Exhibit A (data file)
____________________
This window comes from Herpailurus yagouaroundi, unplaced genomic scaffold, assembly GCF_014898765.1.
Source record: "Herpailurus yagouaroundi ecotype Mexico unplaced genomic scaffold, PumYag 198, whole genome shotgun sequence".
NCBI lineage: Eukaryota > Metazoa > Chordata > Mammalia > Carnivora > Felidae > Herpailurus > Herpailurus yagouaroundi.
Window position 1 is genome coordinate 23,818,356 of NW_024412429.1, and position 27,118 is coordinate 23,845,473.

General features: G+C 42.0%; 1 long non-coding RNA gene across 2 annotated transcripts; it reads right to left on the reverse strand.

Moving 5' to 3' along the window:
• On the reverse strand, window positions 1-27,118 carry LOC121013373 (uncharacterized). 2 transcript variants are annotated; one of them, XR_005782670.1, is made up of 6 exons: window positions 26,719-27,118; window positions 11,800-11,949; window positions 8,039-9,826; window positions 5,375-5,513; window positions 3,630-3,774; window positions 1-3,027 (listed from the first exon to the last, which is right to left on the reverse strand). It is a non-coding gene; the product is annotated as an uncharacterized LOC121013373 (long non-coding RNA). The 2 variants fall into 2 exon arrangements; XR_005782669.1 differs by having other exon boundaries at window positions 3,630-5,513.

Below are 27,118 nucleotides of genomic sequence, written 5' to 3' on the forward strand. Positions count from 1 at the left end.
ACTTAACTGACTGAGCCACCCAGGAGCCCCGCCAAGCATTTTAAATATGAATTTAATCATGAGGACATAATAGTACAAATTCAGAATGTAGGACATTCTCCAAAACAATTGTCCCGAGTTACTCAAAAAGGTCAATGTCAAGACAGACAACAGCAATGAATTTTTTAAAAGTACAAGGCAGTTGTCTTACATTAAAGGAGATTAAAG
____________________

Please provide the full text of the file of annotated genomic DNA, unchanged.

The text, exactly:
This window comes from Herpailurus yagouaroundi, unplaced genomic scaffold, assembly GCF_014898765.1.
Source record: "Herpailurus yagouaroundi ecotype Mexico unplaced genomic scaffold, PumYag 198, whole genome shotgun sequence".
NCBI lineage: Eukaryota > Metazoa > Chordata > Mammalia > Carnivora > Felidae > Herpailurus > Herpailurus yagouaroundi.
Window position 1 is genome coordinate 23,818,356 of NW_024412429.1, and position 27,118 is coordinate 23,845,473.

General features: G+C 42.0%; 1 long non-coding RNA gene across 2 annotated transcripts; it reads right to left on the reverse strand.

Moving 5' to 3' along the window:
• On the reverse strand, window positions 1-27,118 carry LOC121013373 (uncharacterized). 2 transcript variants are annotated; one of them, XR_005782670.1, is made up of 6 exons: window positions 26,719-27,118; window positions 11,800-11,949; window positions 8,039-9,826; window positions 5,375-5,513; window positions 3,630-3,774; window positions 1-3,027 (listed from the first exon to the last, which is right to left on the reverse strand). It is a non-coding gene; the product is annotated as an uncharacterized LOC121013373 (long non-coding RNA). The 2 variants fall into 2 exon arrangements; XR_005782669.1 differs by having other exon boundaries at window positions 3,630-5,513.

Below are 27,118 nucleotides of genomic sequence, written 5' to 3' on the forward strand. Positions count from 1 at the left end.
ACTTAACTGACTGAGCCACCCAGGAGCCCCGCCAAGCATTTTAAATATGAATTTAATCATGAGGACATAATAGTACAAATTCAGAATGTAGGACATTCTCCAAAACAATTGTCCCGAGTTACTCAAAAAGGTCAATGTCAAGACAGACAACAGCAATGAATTTTTTAAAAGTACAAGGCAGTTGTCTTACATTAAAGGAGATTAAAG